On Excuses, Excuses (and Sexton's Creek)

Well, I fell a little bit short of my original challenge to discover something new everyday posts because I didn't make it the whole month.  In fact, I only made just over half a month.  I won't list the reasons why here, but let's just say life intervened, as it sometimes does.  And here's a discovery I made (which I already knew, but had to be reinforced for me):  sometimes life must take the driver's seat, even over your writing.  The thing is, though, life doesn't know this, but no matter what is happening, the writing is still in high gear.  Because even though I wasn't able to write those discovery posts everyday, the real-life problems I was having that was keeping me from posting were, in fact, teaching me more and more discoveries every single day.  So I'm thankful for that.  And if I learned one thing during my little exercise in trying to discover something new everyday (and posting it online) it is...well, it's two things:  1.  You can discover something perfectly well without posting it online and 2.  the discovery is all that matters.  It's like that line in one of my favorite books of all time, Fair and Tender Ladies, by Lee Smith:  "It was the writing that signified," the narrator, Ivy Rowe says, after she burns a bundle of letters she has written over the past century.  Well, this time the discoveries signified.  

Now I know I can at least post a new blog every month, and before this exercise I couldn't even do that.  Thanks for listening.  

During this post I did want to share a little piece of writing of mine.  Here's a video of the song "Sexton's Creek," to which I wrote the lyrics and my boon companions Kate Larken and Jason Howard wrote the music.  It's my favorite song that I've written or co-written because, like a good short story, I think it works on lots of different levels. The video was filmed by another boon companion, Denton Loving, at the Highlander Research and Education Center's 77th Anniversary Celebration. It was such an honor to speak there, where people like Rosa Parks learned to do civil disobedience and people like Myles Horton and Don West helped to light the fire of revolution and pride in Appalachia. Oh, and if you've never been to Sexton's Creek, in Clay County, Kentucky, then you've missed a little foretaste of glory.  I hope you like it...


Comments

Amy Clark said…
Heard the three of you perform this at the Mountain Heritage Literary Festival this year and I will never forget it. Beautiful song!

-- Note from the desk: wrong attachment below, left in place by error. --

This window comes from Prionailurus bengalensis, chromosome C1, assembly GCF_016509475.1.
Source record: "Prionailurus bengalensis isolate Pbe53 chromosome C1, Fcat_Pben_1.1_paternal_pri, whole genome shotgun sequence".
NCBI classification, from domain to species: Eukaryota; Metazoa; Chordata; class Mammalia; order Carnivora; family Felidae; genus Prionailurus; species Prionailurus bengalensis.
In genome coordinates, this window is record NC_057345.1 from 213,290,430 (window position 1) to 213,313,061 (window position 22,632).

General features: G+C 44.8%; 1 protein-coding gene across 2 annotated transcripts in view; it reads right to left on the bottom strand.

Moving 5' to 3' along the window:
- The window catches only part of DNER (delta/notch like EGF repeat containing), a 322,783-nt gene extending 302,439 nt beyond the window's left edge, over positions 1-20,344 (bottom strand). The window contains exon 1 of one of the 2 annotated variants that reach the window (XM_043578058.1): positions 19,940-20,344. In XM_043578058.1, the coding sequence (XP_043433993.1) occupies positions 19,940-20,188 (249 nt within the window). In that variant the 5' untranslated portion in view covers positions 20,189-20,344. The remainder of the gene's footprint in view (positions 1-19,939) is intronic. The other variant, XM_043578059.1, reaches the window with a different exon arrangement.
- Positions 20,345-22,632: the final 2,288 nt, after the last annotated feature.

Anonymous said…
this made me happy and made me cry. thanks for posting.
R. L. Tipton said…
The song was great, the writing as fine as usual. Thanks for both! My husband is sitting here admiring the music in particular -- this is the kind of music we were both raised with, and we love it.

Back when Yahoo opened 360 (it closed this summer), I used to post something every single day. It was a battle, but I did it for a reason: discipline. Now when I blog, I think about what I'm posting, because I learned a lot that first go-round. People like fresh stuff, and they like to see it as often as possible. They like real things that speak to them, and that they can think about long afterward.

I love to blog with my friends; in fact, due to the lack of creative community in our area, the internet has saved my (arguable, granted) sanity. Here, I have friends, and they have the same problems I do. Not to mention many of the same joys.
Keith Wilson said…
I really enjoyed the blog posts so far, but I understand real life getting in the way of writing, or more correctly, pushing back the waters of writing. Because all that energy finds its way out someway or another.
Forest Lady said…
I'm a fan of your writing (and Lee Smith's). Will you ever consider making them available to buy for the Amazon Kindle? I carry mine all the time, and would love to have Clay's Quilt in ebook.
Anonymous said…
Thanks,guys,for the song.I loved the lyrics and its musicality. It made me think that we talk about the environment as being separate from us when in fact we're part of it. I wondered what songs you guys would be writing/playing/singing if you grew up here in Australia, and vice versa, if I lived in southern US. See what I mean? We are part of 'the environment' just as your leg is part of your body. This has ramifications for care of 'the environment' because if we don't care for it, effectively we're destroying ourselves. The categorization of the environment as separate from us represents an illusion...all this from just one song. Thanks again guys. Amanda
Ladybird said…
Your thinking and way of expressing your thoughts are clear. I agree with what you are trying to accomplish. You are a brave soul and I like that. Thank you, I have enjoyed your writings on this blog.
Nice song. Thanks for posting.

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